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Meep,
an experimental chess engine as subject of research on machine learning techniques and automated tuning, written by Joel Veness, supported by David Silver, William Uther, and Alan Blair, as elaborated in their 2009 research paper this page is based on [1] , and in Joel Veness' Ph.D. thesis [2] . Meep is based on the UCI compliant tournament chess engine Bodo, where the hand-crafted evaluation function is replaced by a weighted linear combination of 1812 features. Given a position s, a feature vector Φ(s) can be constructed from the 1812 numeric values of each feature. The majority of these features are binary. Φ(s) is typically sparse, with approximately 100 features active in any given position. Five wellknown, chess specific feature construction concepts, material, piece square tables, pawn structure, mobility and king safety were used to generate the 1812 distinct features. In a training mode with various search frameworks, Meep learns from self-play to adjust the weights of its evaluation function towards the value of the deep search. A tournament mode is later used to verify the strength of a trained weight configuration.
Strapped woman [3]

BootStrap

In contrast to temporal difference methods such as TD-Leaf [4] as used in KnightCap [5] , where the target search is performed at subsequent time-steps, after a real move and response have been played, Meep performs various bootstrapping techniques during training, dubbed RootStrap and TreeStrap, to adjust the weights at every time-step inside either a minimax or alpha-beta search.

With the heuristic evaluation function as linear combination of

where Φ(s) is a vector of features of position s, and θ is a parameter vector specifying the weight of each feature in the linear combination, following backup rules are given, using V as backed up value of the minimax or alpha-beta search (left arrow theta (←θ) denotes the operator that updates the heuristic function towards some target value):

Algorithm

Backup
TD


TD-Root


TD-Leaf


RootStrap(minimax)


TreeStrap(minimax)


TreeStrap(αβ)



TDRootAndLeaf.jpg

Straps.jpg
TD, TD-Root and TD-Leaf backups

RootStrap and TreeStrap(minimax) backups [6]

RootStrap

RootStrap(minimax) or the identical RootStrap(αβ) adjust the weights by stochastic gradient descent [7] on the squared error between the static evaluation and the minimax (or alpha-beta) search value of the root.



where η is a step size constant.

TreeStrap

TreeStrap(mm) also considers all interior nodes of the search tree for the stochastic gradient descent on the squared error. The minimax algorithm used for TreeStrap(mm), keeps the entire tree in memory. TreeStrap(αβ) applies a generic implementation, that uses only a few enhancements, transposition table, killer and history heuristics, and check extensions.

Bounds computed by alpha-beta can be exploited by using a one-sided loss functions. If the static evaluation is larger than alpha, then it is reduced towards alpha. If the value from the heuristic evaluation is smaller than beta, then it is increased respectively.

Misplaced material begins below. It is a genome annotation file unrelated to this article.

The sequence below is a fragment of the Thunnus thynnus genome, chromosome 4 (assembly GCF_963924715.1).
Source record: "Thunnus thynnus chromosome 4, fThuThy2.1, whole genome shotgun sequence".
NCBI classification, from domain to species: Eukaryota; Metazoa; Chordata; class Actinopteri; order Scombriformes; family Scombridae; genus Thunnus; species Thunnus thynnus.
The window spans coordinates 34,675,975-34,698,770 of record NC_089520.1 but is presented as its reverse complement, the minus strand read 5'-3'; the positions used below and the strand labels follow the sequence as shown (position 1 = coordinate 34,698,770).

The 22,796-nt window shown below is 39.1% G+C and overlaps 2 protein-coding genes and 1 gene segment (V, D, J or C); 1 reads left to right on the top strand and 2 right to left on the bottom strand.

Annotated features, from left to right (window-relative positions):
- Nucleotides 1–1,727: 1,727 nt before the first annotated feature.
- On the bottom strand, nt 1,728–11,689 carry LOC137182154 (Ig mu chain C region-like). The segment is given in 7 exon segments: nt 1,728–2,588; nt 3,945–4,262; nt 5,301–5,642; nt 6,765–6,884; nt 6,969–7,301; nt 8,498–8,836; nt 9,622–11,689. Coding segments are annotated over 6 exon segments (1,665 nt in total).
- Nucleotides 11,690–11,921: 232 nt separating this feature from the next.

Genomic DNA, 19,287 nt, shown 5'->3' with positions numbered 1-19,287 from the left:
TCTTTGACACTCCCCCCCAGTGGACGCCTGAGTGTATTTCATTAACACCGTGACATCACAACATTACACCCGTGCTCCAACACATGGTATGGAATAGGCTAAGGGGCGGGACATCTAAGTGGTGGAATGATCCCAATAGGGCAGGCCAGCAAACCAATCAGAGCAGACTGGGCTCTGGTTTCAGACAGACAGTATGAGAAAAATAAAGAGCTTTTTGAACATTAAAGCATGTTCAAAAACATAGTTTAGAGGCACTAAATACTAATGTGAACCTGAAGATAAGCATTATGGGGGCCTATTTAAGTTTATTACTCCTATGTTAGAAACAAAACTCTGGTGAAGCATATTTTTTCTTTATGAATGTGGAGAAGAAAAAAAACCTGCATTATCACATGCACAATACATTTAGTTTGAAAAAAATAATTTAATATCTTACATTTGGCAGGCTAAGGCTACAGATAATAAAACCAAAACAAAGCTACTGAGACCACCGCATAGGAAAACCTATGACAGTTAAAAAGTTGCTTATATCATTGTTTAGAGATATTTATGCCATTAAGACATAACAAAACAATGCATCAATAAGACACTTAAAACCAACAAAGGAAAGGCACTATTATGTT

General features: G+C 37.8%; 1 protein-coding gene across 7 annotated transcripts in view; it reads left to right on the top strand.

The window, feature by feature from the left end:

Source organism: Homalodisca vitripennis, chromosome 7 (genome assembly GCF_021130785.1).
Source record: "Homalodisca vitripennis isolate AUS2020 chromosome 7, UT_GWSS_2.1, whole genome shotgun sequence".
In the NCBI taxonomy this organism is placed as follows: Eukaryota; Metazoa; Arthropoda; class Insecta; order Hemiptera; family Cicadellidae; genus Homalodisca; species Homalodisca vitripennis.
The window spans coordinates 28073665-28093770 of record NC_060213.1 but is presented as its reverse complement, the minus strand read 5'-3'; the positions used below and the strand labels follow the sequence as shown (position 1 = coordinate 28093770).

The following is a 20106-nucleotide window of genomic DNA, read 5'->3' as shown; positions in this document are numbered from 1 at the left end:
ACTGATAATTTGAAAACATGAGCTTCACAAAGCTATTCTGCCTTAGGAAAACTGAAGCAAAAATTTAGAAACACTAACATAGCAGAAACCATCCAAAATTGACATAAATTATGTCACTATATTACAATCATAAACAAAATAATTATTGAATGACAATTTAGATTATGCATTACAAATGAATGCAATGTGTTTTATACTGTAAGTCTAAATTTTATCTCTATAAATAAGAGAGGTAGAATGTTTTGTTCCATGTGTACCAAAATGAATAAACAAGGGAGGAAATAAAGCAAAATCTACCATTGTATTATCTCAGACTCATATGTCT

Results

A tournament of ~16,000 games of 1 minute per game plus 1 second per move Fischer time between different trained Meep versions and a reference player with randomly initialised weights and arbitrarily assigned rating of 250 was played. Training was previously done by self-play with the same time, using a small opening book to maintain diversity. The target values were determined by at least one ply of full-width search, plus a varying amount of quiescence search. All Elo values are calculated relative to the reference player, the best performance with 95% confidence intervals given [8] :

Algorithm

Elo
Untrained

250 ± 63
TD-Leaf

1068 ± 36
RootStrap(αβ)

1362 ± 59
TreeStrap(mm)

1807 ± 32
TreeStrap(αβ)

2157 ± 31

See also


Publications


Forum Posts


External Links


References

  1. ^ Joel Veness, David Silver, William Uther, Alan Blair (2009). Bootstrapping from Game Tree Search. pdf
  2. ^ Joel Veness (2011). Approximate Universal Artificial Intelligence and Self-Play Learning for Games. Ph.D. thesis, University of New South Wales, supervisors: Kee Siong Ng, Marcus Hutter, Alan Blair, William Uther, John Lloyd; pdf
  3. ^ Cover of Bizarre, Vol. 3 from 1946, depicting a chained woman, and a devil with tailoring tools promising torments due to the wasp-waisted "Fashions of 1946". by John Willie, Wikimedia Commons
  4. ^ Jonathan Baxter, Andrew Tridgell, Lex Weaver (1998). TDLeaf(lambda): Combining Temporal Difference Learning with Game-Tree Search. Australian Journal of Intelligent Information Processing Systems, Vol. 5 No. 1, arXiv:cs/9901001
  5. ^ Jonathan Baxter, Andrew Tridgell, Lex Weaver (1998) Knightcap: A chess program that learns by combining td(λ) with game-tree search. Proceedings of the 15th International Conference on Machine Learning
  6. ^ Images cropped from Joel Veness, David Silver, William Uther, Alan Blair (2009). Bootstrapping from Game Tree Search. pdf, Figure 1, pp. 2
  7. ^ Nabla operator from Wikipedia
  8. ^ Joel Veness, David Silver, William Uther, Alan Blair (2009). Bootstrapping from Game Tree Search. pdf
  9. ^ A paper about parameter tuning by Rémi Coulom, CCC, January 12, 2010

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